The regime, dominated by the minority Alawite sect, is massing tanks and artillery around the ancient city that was once part of the famed Silk Road to China, for the coming showdown military analysts say could determine the course of the civil war, now in its third year.
Assad's troops were greatly buoyed by their capture of the strategic town of Qusair in central Syria's Homs province June 5 after a three-week battle.
The town, which controls supply routes from neighboring Lebanon, had been held by rebel forces for more than a year, cutting off Damascus from the Alawite heartland in the northwest.
The fall of Qusair after fierce fighting opened the way for the regime to push into central Syria in a drive to recapture territory held by the rebels, including Homs, the provincial capital, and Aleppo, the big prize.
The regime needs to take control of Aleppo to undercut the rebellion that erupted March 15, 2011, and to reassert dominance of Syria's main population centers.
A rebel defeat in Aleppo would mean a critical and possibly terminal setback for those seeking to end Assad's rule.
U.S. President Barack Obama's decision Thursday to arm rebel forces -- although it's not clear whether arms would include urgently needed anti-aircraft and anti-tank missiles -- could make a critical difference if the flow starts quickly.
The U.S. move overturned two years of reluctance by the West to get directly involved in the Syrian fighting, which threatens to spill over into neighboring states like Lebanon, Jordan, Iraq and Turkey.
Indeed, it was the regime's conquest of Qusair, largely due to fighters from Lebanon's Hezbollah who spearheaded the assault, that convinced Obama U.S. aid should be increased from medicine and supplies to include arms.
Much will depend on how swiftly the Americans can start the arms flowing to the rebels through Jordan and Turkey.
Rebels report Syrian warplanes attacked their positions around the contested Kweiras airbase near Aleppo Tuesday amid heavy ground skirmishes.
The regime's command of the air is a major problem for the rebels, and unless they get surface-to-air missiles they will face serious problems in the looming battle for Aleppo.
The air force has carried out a series of aerial resupply operations in the region in the last two months that rebels have been powerless to prevent.
But it's not all clear sailing for the regime forces either.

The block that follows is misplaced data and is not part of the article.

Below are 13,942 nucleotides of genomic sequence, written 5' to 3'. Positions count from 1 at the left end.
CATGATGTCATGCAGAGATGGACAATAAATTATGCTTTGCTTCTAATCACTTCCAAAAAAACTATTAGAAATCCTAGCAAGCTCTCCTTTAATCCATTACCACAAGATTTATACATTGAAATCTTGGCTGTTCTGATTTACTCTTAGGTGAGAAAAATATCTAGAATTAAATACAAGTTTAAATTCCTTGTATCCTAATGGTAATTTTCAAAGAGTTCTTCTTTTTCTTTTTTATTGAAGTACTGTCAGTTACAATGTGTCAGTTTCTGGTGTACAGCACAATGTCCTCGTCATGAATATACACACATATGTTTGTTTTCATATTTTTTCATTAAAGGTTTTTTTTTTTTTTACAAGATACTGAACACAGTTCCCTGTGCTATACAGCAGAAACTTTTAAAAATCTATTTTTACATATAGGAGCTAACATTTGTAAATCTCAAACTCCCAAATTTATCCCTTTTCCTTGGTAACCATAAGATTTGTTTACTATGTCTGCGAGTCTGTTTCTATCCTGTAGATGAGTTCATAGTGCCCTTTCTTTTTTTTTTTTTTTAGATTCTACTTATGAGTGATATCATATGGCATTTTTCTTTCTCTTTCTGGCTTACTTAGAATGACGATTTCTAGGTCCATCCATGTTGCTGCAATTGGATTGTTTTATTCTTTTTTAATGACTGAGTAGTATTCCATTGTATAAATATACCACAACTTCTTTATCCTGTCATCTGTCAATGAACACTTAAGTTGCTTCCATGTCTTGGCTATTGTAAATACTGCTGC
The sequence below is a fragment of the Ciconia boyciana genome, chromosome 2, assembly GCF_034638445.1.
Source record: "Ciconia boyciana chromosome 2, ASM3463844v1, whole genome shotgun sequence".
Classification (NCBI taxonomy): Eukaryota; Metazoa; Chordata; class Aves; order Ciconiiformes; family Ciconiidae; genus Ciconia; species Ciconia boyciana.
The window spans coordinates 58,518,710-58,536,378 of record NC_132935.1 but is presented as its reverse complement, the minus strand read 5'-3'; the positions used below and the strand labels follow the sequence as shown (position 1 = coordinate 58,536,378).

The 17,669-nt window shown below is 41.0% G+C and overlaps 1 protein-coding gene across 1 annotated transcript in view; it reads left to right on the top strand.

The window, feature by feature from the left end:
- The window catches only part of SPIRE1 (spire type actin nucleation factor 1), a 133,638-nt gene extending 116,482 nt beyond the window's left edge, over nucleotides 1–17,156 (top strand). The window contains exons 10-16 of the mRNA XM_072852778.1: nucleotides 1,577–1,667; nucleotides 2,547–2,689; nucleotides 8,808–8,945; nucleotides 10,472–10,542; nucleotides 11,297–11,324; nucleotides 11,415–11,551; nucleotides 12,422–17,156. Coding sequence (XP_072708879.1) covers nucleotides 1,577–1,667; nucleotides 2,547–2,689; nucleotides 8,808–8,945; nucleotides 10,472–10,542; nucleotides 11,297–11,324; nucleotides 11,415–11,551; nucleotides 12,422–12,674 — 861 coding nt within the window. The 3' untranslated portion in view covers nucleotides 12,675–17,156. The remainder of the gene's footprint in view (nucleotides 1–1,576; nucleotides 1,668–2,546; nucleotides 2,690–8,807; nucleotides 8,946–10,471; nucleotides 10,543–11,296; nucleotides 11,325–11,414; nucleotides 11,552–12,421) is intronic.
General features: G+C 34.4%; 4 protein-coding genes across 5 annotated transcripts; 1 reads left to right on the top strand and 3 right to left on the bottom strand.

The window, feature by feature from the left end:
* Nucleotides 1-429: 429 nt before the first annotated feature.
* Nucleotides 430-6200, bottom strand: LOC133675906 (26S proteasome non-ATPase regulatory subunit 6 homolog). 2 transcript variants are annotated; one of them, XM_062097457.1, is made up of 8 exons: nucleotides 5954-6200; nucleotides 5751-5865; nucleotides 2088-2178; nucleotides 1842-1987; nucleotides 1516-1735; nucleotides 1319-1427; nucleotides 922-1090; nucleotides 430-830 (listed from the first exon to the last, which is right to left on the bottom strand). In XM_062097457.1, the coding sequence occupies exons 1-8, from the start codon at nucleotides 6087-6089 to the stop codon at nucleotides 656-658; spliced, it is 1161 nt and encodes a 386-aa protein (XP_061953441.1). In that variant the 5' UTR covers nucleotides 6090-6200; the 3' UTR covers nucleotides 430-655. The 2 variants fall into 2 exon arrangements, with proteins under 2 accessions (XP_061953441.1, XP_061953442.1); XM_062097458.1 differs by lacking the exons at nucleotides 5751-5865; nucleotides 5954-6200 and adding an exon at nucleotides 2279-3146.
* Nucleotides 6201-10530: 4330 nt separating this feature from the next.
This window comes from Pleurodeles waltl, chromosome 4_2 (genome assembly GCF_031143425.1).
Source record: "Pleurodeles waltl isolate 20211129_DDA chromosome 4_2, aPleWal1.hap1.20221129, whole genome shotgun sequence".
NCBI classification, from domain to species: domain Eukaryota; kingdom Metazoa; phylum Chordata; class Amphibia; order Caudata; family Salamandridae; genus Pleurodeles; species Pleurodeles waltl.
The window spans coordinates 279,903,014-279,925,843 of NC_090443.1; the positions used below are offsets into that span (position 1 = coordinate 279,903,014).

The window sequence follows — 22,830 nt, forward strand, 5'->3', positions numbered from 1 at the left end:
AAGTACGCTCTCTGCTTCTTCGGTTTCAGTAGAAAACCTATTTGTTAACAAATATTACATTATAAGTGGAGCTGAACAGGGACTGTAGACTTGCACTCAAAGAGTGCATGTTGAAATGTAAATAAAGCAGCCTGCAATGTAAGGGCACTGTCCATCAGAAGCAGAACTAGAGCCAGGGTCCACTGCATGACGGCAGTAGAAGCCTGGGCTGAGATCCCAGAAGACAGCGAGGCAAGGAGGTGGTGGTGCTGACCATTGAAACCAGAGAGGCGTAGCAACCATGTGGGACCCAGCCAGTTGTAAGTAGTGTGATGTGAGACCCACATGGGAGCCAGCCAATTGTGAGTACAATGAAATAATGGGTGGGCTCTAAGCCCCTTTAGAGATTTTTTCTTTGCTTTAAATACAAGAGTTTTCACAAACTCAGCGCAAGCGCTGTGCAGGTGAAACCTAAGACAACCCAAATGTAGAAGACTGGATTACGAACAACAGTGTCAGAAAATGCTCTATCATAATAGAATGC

They face major obstacles in the push on Aleppo from well-entrenched rebel blocking positions, which are being supplied with weapons through Turkey, Syria's northern neighbor, funded by Saudi Arabia and Qatar.
Loyalist forces have seized several villages in Homs province in recent days to consolidate their Qusair victory.
"Troop movements and bombardment patterns suggest the regime will likely stage attacks on rebels in Homs city proper and around the towns of Rastan and Talbiseh along the M5 highway, which leads from the Jordanian border in the south, through Damascus and all the way north to Aleppo," the U.S.-based global security consulting firm Stratfor says.
Analysts say the regime's assault on Aleppo may be deferred until there's a significant loyalist push from the south as well.
"For all the regime's announcements of an imminent victory in Aleppo, it is important to remember the very significant obstacles," Statfor stressed. "Many of these are in fact the same that prevented the regime from ousting the rebels from the city in the summer of 2012."
The rebels are dug in along much of the M5, which the regime would need to control to supply a major mechanized force.
Activists say rebels have already sent blocking forces to key supply routes in anticipation of a regime push northward from Hama province.
The Iranian-backed Hezbollah will likely play a key role in the Aleppo offensive as a strike force, as it did in the battle of Qusair.
The Shiite movement, which has fought the Israelis for three decades, has proven to be a staunch ally of Assad's Alawites, an offshoot of Shiite Islam.
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